• It is a collection of highly contagious
infectious diseases of the canine respiratory
tract that cause acute tracheobronchitis and
sudden onset of a paroxysmal cough lasting
• Two most important causes of canine ITB are
canine parainfluenza virus (CPIV) and
• Other infectious agents occasionally isolated
from coughing dogs include canine
adenoviruses (especially CAV-2), canine
herpesvirus, reoviruses (types 1, 2, and 3), and
• Fomites (e.g., personnel, cages, and food and
• Dogs infected with CPIV or CAV-2 shed the
virus for only 1 week following recovery;
however, dogs infected with B. bronchiseptica
or mycoplasmas can become chronic carriers
with persistent shedding.
• Incubation period is 5 to 7 days.
• The primary target of these agents is the
upper airway epithelium, which result in
epithelial injury, acute inflammation, and
dysfunction of the airway cilia.
• Dry, harsh, hacking cough is due to tracheobronchitis.
• Characterized by increased production of mucus.
• Cough may be high-pitched because of laryngitis and swollen
• Cough may be more frequent during exercise, excitement, or
changes in temperature and humidity of inspired air.
• Cough may be elicited by tracheal palpation or pressure from the
• Mild, serous, or mucopurulent naso-ocular
discharge can be seen.
• Typically, affected dogs continue to eat,
remain active and alert, and are nonfebrile. In
severe cases, anorexia, depression, and fever
may be present.
• Based on exposure history and clinical signs,
especially the sudden onset of a severe cough
in a previously healthy dog.
• Mild ITB: CBC is usually normal or shows a
stress response (mature neutrophilia,
• Severe ITB: Neutrophilic leukocytosis with a
left shift is seen with complicating pneumonia.
• Mild ITB: Usually normal; a mild increase in
interstitial lung density is seen occasionally.
• Severe ITB: Interstitial and alveolar pattern with
lobar consolidation is seen with complicating
Airway Cytology :
• Evaluation of airway cytology is only indicated in
severe, febrile, or complicated ITB. Obtain
specimens by transtracheal aspiration,
endotracheal tube lavage, or bronchoscopic
lavage or swab.
• Findings include increased mucus, mucopurulent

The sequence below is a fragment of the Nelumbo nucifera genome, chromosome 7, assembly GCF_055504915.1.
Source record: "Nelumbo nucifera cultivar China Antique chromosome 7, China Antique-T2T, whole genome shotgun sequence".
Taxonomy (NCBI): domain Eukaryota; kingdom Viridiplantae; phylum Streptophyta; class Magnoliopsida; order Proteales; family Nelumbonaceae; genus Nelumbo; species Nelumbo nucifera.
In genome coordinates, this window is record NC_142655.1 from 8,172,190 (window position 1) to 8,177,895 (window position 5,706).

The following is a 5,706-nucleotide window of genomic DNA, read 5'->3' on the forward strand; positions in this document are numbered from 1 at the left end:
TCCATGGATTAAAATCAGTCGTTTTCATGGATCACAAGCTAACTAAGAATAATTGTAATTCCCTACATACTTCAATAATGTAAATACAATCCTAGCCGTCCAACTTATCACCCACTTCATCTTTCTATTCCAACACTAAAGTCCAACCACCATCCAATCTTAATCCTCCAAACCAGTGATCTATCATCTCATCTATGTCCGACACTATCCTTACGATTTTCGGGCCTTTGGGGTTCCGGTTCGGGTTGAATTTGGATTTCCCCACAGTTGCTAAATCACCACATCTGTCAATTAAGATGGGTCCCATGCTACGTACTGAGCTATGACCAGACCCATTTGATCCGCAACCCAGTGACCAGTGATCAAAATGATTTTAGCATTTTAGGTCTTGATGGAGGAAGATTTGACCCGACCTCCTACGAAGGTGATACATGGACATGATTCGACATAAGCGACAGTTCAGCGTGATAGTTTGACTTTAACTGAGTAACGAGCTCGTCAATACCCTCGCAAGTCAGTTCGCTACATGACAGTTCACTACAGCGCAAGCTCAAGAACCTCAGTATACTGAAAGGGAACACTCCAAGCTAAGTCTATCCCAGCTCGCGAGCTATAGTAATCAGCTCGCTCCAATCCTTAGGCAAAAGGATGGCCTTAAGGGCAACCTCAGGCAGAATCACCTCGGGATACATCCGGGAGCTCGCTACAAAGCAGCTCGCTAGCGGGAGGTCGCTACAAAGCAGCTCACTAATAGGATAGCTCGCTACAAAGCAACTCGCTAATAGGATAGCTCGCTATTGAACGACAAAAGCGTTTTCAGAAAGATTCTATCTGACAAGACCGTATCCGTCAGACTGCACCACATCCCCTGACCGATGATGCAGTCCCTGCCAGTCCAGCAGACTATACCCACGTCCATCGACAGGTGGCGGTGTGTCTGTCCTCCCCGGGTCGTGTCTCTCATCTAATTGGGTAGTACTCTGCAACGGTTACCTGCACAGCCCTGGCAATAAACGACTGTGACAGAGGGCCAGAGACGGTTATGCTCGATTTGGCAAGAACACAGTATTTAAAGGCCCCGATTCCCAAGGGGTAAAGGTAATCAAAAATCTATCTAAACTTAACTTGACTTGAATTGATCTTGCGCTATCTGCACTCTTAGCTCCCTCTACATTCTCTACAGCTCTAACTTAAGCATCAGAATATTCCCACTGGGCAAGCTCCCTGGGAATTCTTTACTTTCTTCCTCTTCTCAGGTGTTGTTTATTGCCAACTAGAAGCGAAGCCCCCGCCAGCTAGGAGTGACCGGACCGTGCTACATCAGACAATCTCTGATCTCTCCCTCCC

exudate, and sometimes bacteria.
• Nasal swabs or tracheobronchial specimens can
be cultured for Bordetella and mycoplasma.
Virology and Serology :
• Virus isolation can identify CPIV and CAV-2 from
nasopharyngeal or tracheal swabs.
• Antibiotics :
– Doxycycline (5–10 mg/kg PO q12h) for 2 to 4 weeks;
effective for both Bordetella and mycoplasma
– Amoxicillin/clavulanate (12.5–25 mg/kg POq12h) for 2
to 4 weeks
– Azithromycin (5 mg/kg PO, once daily) for 5 to 7 days.
– Others: enrofloxacin, trimethoprim/sulfa
• Antitussives :
– Hydrocodone (0.22 mg/kg PO q6–12h) and butorphanol
(0.55–1.1 mg/kg PO q6–12h).
• Corticosteroids :
– Prednisolone 0.25–0.5 mg/kg PO q12h
• Bronchodilators :
– Theophylline: Dog: 10 mg/kg PO q12 h
– Albuterol: Dog: 50 mg/kg PO q12 h
– Terbutalin: Dog: 1.25–5.0 mg/dog PO q12 h
• Supportive Care :
– Provide adequate fluid intake, airway
humidification, nutritional support, and rest.
• Prevention strategies include vaccination
and kennel management practices.
• Vaccination :
– routine canine vaccination (CAV-2 and
• Kennel Prevention :
– Avoid overcrowded, high-density
– Isolate infected (coughing) animals.
– Use caretaker hygiene to prevent fomite
– Ensure proper kennel ventilation.
– Use disinfectants such as sodium
hypochlorite, chlorhexidine, and
• Saunders Manual of Small animal Practice.
• The Merck veterinary manual
• Textbook of Preventive veterinary medicine &